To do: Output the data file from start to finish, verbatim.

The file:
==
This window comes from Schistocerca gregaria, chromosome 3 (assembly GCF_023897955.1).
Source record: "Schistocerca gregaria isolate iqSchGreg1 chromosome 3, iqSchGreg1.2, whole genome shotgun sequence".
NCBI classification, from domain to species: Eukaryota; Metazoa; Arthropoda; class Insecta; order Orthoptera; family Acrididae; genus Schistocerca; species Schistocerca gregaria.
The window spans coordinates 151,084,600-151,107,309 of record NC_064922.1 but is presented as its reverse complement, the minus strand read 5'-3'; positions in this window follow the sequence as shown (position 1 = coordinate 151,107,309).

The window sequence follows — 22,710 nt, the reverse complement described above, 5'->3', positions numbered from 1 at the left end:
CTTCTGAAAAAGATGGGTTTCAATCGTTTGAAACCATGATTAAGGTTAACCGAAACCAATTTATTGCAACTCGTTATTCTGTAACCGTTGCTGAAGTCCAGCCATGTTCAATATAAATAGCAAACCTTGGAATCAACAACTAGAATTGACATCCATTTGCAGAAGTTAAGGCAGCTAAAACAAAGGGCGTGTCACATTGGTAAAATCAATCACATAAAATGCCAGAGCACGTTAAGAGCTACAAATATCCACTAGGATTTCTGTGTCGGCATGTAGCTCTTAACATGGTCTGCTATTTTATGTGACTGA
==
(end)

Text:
This window comes from Schistocerca gregaria, chromosome 3 (assembly GCF_023897955.1).
Source record: "Schistocerca gregaria isolate iqSchGreg1 chromosome 3, iqSchGreg1.2, whole genome shotgun sequence".
NCBI classification, from domain to species: Eukaryota; Metazoa; Arthropoda; class Insecta; order Orthoptera; family Acrididae; genus Schistocerca; species Schistocerca gregaria.
The window spans coordinates 151,084,600-151,107,309 of record NC_064922.1 but is presented as its reverse complement, the minus strand read 5'-3'; positions in this window follow the sequence as shown (position 1 = coordinate 151,107,309).

The window sequence follows — 22,710 nt, the reverse complement described above, 5'->3', positions numbered from 1 at the left end:
CTTCTGAAAAAGATGGGTTTCAATCGTTTGAAACCATGATTAAGGTTAACCGAAACCAATTTATTGCAACTCGTTATTCTGTAACCGTTGCTGAAGTCCAGCCATGTTCAATATAAATAGCAAACCTTGGAATCAACAACTAGAATTGACATCCATTTGCAGAAGTTAAGGCAGCTAAAACAAAGGGCGTGTCACATTGGTAAAATCAATCACATAAAATGCCAGAGCACGTTAAGAGCTACAAATATCCACTAGGATTTCTGTGTCGGCATGTAGCTCTTAACATGGTCTGCTATTTTATGTGACTGA